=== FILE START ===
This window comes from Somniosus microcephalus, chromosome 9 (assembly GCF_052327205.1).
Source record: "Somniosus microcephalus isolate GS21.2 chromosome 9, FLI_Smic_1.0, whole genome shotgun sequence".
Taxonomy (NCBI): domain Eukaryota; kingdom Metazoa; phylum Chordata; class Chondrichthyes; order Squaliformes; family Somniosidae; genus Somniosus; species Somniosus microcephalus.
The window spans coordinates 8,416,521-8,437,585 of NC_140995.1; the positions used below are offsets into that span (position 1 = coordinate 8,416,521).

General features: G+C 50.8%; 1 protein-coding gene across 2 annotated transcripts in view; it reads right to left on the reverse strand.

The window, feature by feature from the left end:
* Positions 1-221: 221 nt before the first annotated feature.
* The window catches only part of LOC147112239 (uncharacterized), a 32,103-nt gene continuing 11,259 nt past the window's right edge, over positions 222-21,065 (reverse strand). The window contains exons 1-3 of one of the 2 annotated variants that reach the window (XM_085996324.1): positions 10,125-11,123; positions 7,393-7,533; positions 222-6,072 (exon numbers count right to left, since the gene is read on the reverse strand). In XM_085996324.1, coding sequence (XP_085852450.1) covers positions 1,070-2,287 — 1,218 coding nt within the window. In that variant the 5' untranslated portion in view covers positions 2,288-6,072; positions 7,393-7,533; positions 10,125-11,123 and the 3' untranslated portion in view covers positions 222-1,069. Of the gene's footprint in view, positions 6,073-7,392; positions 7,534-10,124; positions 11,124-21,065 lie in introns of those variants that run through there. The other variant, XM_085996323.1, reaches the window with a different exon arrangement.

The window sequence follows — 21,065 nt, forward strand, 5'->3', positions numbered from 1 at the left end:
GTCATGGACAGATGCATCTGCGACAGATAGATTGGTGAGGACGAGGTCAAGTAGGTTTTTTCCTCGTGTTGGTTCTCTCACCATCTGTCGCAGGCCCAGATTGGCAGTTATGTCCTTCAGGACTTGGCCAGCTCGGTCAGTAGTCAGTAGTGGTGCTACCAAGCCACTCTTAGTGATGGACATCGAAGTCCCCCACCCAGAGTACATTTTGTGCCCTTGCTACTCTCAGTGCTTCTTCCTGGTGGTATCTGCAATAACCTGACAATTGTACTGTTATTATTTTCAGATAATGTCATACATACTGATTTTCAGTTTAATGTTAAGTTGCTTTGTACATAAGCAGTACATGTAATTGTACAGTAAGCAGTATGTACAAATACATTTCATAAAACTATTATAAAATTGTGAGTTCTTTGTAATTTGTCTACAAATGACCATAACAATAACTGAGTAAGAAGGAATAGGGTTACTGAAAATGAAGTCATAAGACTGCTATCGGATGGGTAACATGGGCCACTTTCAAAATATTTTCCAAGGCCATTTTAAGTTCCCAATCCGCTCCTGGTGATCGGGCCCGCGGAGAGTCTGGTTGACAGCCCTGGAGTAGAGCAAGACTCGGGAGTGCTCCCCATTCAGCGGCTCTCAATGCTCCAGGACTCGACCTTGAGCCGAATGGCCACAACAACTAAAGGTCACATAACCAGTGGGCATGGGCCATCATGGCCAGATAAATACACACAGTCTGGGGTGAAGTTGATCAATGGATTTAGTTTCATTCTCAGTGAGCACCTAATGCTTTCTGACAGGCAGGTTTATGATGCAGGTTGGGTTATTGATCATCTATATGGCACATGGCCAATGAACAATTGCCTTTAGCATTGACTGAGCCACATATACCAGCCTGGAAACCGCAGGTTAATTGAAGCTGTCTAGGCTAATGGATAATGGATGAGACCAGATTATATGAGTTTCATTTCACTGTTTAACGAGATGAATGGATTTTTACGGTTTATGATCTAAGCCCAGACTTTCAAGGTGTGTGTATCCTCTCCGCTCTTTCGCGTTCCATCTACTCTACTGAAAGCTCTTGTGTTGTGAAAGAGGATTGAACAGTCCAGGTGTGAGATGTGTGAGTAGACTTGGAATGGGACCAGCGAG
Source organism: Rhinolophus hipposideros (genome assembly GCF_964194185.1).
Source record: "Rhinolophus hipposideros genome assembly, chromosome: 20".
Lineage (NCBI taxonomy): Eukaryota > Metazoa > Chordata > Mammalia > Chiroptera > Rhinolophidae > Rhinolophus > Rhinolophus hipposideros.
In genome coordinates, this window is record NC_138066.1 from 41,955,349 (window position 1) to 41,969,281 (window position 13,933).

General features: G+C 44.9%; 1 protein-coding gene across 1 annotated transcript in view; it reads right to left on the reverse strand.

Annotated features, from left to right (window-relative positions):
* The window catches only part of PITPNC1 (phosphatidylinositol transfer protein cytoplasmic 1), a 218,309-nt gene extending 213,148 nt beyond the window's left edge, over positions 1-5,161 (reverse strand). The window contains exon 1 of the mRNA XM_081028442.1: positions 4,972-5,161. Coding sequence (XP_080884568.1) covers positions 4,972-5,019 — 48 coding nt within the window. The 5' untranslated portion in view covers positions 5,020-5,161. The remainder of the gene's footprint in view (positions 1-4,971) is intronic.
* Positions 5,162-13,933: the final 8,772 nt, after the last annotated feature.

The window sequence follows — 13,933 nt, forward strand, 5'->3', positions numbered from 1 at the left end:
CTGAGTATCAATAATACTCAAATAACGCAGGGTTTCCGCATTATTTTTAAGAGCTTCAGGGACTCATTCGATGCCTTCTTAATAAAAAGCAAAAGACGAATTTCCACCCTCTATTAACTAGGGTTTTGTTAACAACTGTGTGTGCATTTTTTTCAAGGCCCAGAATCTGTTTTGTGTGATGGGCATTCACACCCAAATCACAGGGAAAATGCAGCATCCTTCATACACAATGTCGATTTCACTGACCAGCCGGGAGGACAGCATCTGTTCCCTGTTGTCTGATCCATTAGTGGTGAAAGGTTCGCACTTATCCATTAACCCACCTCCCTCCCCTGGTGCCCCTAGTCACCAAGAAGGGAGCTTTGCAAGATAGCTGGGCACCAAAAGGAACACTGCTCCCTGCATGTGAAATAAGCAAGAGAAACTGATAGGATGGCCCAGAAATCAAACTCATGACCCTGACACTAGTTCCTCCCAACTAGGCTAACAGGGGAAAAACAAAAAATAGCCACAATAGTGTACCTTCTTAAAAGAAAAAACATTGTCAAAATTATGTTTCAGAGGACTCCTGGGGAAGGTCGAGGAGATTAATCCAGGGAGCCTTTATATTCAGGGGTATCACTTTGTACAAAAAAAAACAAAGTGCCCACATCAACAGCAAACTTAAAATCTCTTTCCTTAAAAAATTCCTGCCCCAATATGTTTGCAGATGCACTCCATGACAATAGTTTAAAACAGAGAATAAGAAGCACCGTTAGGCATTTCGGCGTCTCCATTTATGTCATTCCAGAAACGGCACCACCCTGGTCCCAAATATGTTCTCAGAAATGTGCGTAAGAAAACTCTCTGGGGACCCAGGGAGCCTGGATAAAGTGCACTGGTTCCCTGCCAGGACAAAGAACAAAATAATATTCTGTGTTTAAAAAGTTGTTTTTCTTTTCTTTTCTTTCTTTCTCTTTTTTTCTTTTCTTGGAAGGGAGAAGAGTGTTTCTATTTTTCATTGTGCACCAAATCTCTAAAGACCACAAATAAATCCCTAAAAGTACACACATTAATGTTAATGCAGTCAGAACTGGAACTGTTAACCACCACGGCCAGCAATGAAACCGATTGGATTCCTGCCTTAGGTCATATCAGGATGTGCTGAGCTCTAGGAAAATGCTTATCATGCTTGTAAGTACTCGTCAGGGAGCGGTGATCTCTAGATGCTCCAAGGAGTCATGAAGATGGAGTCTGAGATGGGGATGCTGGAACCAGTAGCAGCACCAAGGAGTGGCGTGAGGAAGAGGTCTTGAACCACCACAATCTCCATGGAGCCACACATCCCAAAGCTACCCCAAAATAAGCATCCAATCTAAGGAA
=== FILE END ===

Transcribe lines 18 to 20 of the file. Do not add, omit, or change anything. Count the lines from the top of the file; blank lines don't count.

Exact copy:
* Positions 5,162-13,933: the final 8,772 nt, after the last annotated feature.

The window sequence follows — 13,933 nt, forward strand, 5'->3', positions numbered from 1 at the left end:
CTGAGTATCAATAATACTCAAATAACGCAGGGTTTCCGCATTATTTTTAAGAGCTTCAGGGACTCATTCGATGCCTTCTTAATAAAAAGCAAAAGACGAATTTCCACCCTCTATTAACTAGGGTTTTGTTAACAACTGTGTGTGCATTTTTTTCAAGGCCCAGAATCTGTTTTGTGTGATGGGCATTCACACCCAAATCACAGGGAAAATGCAGCATCCTTCATACACAATGTCGATTTCACTGACCAGCCGGGAGGACAGCATCTGTTCCCTGTTGTCTGATCCATTAGTGGTGAAAGGTTCGCACTTATCCATTAACCCACCTCCCTCCCCTGGTGCCCCTAGTCACCAAGAAGGGAGCTTTGCAAGATAGCTGGGCACCAAAAGGAACACTGCTCCCTGCATGTGAAATAAGCAAGAGAAACTGATAGGATGGCCCAGAAATCAAACTCATGACCCTGACACTAGTTCCTCCCAACTAGGCTAACAGGGGAAAAACAAAAAATAGCCACAATAGTGTACCTTCTTAAAAGAAAAAACATTGTCAAAATTATGTTTCAGAGGACTCCTGGGGAAGGTCGAGGAGATTAATCCAGGGAGCCTTTATATTCAGGGGTATCACTTTGTACAAAAAAAAACAAAGTGCCCACATCAACAGCAAACTTAAAATCTCTTTCCTTAAAAAATTCCTGCCCCAATATGTTTGCAGATGCACTCCATGACAATAGTTTAAAACAGAGAATAAGAAGCACCGTTAGGCATTTCGGCGTCTCCATTTATGTCATTCCAGAAACGGCACCACCCTGGTCCCAAATATGTTCTCAGAAATGTGCGTAAGAAAACTCTCTGGGGACCCAGGGAGCCTGGATAAAGTGCACTGGTTCCCTGCCAGGACAAAGAACAAAATAATATTCTGTGTTTAAAAAGTTGTTTTTCTTTTCTTTTCTTTCTTTCTCTTTTTTTCTTTTCTTGGAAGGGAGAAGAGTGTTTCTATTTTTCATTGTGCACCAAATCTCTAAAGACCACAAATAAATCCCTAAAAGTACACACATTAATGTTAATGCAGTCAGAACTGGAACTGTTAACCACCACGGCCAGCAATGAAACCGATTGGATTCCTGCCTTAGGTCATATCAGGATGTGCTGAGCTCTAGGAAAATGCTTATCATGCTTGTAAGTACTCGTCAGGGAGCGGTGATCTCTAGATGCTCCAAGGAGTCATGAAGATGGAGTCTGAGATGGGGATGCTGGAACCAGTAGCAGCACCAAGGAGTGGCGTGAGGAAGAGGTCTTGAACCACCACAATCTCCATGGAGCCACACATCCCAAAGCTACCCCAAAATAAGCATCCAATCTAAGGAA